Animal column: Holiday guidelines for pets | TahoeDailyTribune.com

Animal column: Holiday guidelines for pets

Niki Congero
HOPEFUL HENRY
Tribune Opinion Columnist
Loki is a 10-year-old Shiba Inu mix — he is 35 pounds, he is house trained and he walks nicely on his leash. He came to the shelter when his owners moved. He has just had his teeth cleaned and he likes to smile to show them off. He would like to be without children under 12 and without cats. He does qualify for the seniors-for-senior program. Please come visit him at The El Dorado County Animal Services, 530-573-7925. For Spay-Neuter services and other support, call the Lake Tahoe Humane Society for the Prevention of Cruelty to Animals at 530-542-2857.
Courtesy photo |

‘Tis the season for friends, family and holiday feasts — but also for possible distress for our animal companions. Pets won’t be so thankful if they munch on undercooked turkey or a pet-unfriendly floral arrangement, or if they stumble upon an unattended alcoholic drink.

Check out the following tips from ASPCA experts for a fulfilling Thanksgiving that your pets can enjoy, too.

TALKIN’ TURKEY

If you decide to feed your pet a little nibble of turkey, make sure it’s boneless and well-cooked. Don’t offer her raw or undercooked turkey, which may contain salmonella bacteria.

SAGE ADVICE

Sage can make your Thanksgiving stuffing taste delish, but it and many other herbs contain essential oils and resins that can cause gastrointestinal upset and central nervous system depression to pets if eaten in large quantities. Cats are especially sensitive to the effects of certain essential oils.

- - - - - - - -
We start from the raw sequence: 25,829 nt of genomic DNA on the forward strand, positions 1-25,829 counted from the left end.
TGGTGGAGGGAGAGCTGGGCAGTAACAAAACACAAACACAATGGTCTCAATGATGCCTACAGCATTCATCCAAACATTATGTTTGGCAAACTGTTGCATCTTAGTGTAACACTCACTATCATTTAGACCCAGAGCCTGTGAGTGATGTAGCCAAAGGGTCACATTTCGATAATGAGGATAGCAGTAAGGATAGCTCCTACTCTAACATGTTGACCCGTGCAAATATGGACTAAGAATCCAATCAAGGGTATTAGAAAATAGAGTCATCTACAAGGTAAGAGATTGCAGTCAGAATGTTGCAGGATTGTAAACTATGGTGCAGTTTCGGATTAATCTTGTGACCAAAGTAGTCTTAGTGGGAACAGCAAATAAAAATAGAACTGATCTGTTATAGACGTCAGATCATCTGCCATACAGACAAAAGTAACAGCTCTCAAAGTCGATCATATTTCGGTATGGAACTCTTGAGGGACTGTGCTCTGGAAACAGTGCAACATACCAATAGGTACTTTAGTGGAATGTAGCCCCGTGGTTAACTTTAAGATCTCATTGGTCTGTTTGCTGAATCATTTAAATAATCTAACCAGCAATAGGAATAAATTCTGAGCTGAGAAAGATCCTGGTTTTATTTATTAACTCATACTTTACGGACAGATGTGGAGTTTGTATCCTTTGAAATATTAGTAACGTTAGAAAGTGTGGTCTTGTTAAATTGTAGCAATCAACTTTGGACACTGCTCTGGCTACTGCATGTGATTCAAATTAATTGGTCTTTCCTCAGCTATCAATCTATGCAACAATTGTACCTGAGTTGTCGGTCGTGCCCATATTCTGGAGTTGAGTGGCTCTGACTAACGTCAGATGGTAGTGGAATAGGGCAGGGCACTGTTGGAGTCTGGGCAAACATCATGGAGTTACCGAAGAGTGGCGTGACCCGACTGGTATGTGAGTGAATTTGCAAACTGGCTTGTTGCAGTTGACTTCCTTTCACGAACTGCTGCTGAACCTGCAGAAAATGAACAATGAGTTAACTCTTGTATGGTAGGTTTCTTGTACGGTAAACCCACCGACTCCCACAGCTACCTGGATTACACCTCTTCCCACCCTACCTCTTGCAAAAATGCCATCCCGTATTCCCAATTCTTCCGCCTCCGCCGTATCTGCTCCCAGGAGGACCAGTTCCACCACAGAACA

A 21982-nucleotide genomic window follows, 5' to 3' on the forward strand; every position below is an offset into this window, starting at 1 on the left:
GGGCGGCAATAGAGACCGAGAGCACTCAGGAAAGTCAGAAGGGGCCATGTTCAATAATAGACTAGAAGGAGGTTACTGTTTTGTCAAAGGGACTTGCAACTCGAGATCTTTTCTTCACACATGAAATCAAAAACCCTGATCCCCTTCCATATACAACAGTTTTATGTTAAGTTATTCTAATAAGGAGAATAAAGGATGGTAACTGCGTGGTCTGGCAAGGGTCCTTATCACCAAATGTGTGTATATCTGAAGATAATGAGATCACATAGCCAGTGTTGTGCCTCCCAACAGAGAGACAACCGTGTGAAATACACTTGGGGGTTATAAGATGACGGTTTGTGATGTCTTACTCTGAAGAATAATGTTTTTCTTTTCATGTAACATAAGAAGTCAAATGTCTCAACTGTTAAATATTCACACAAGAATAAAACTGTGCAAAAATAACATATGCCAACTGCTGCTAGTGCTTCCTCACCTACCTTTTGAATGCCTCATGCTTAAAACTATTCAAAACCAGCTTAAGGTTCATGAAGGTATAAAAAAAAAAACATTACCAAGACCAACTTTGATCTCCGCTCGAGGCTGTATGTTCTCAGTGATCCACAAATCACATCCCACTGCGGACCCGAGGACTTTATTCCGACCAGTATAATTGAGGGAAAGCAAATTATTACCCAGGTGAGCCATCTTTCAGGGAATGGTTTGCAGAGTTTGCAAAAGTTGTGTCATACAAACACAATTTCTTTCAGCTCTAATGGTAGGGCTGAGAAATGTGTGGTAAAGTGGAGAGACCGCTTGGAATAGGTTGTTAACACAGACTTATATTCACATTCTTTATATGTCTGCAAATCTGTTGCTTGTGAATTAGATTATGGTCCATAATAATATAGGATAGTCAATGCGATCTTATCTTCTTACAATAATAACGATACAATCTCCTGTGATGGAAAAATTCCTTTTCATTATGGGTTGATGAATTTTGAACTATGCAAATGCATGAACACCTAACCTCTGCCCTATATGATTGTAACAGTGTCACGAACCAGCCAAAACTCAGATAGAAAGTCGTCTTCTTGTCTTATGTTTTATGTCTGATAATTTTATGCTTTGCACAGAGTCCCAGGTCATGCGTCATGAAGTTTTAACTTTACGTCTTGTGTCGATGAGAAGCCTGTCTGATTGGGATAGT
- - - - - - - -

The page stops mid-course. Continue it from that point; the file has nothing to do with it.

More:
NO BREAD DOUGH

Don’t spoil your pet’s holiday by giving him raw bread dough. According to ASPCA experts, when raw bread dough is ingested, an animal’s body heat causes the dough to rise in his stomach. As it expands, the pet may experience vomiting, severe abdominal pain and bloating, which could become a life-threatening emergency, requiring surgery.

DON’T LET THEM EAT CAKE

If you’re baking up Thanksgiving cakes, be sure your pets keep their noses out of the batter, especially if it includes raw eggs—they could contain salmonella bacteria that may lead to food poisoning.

TOO MUCH OF A GOOD THING

A few small boneless pieces of cooked turkey, a taste of mashed potato or even a lick of pumpkin pie shouldn’t pose a problem. However, don’t allow your pets to overindulge, as they could wind up with a case of stomach upset, diarrhea or even worse—an inflammatory condition of the pancreas known as pancreatitis. In fact, its best keep pets on their regular diets during the holidays.

A FEAST FIT FOR A KONG

While the humans are chowing down, give your cat and dog their own little feast. Offer them Nylabones or made-for-pet chew bones. Or stuff their usual dinner—perhaps with a few added tidbits of turkey, vegetables (try sweet potato or green beans) and dribbles of gravy—inside a Kong toy. They’ll be happily occupied for a while, working hard to extract their dinner from the toy.

THANK YOU

I also wanted to thank those who turned out for Santa Paws; it was nice to meet all of you and Hopeful Henry (aka Santa Paws) enjoyed getting his photo taken with you and your furry family member

I’m hoping everyone has the happiest Thanksgiving ever!

Hopeful Henry is a column managed by Niki Congero, executive director of Lake Tahoe Humane Society & S.P.C.A. Submit questions or letters via e-mail to AskHenry@LakeTahoeHumaneSociety.org or by mail to P.O. Box PET South Lake Tahoe, CA 96158. For more information, visit http://www.Facebook.com/LakeTahoeHumane SocietySPCA, http://www.Facebook.com/Hopeful.Henry or www. twitter.com/LtHumaneSociety.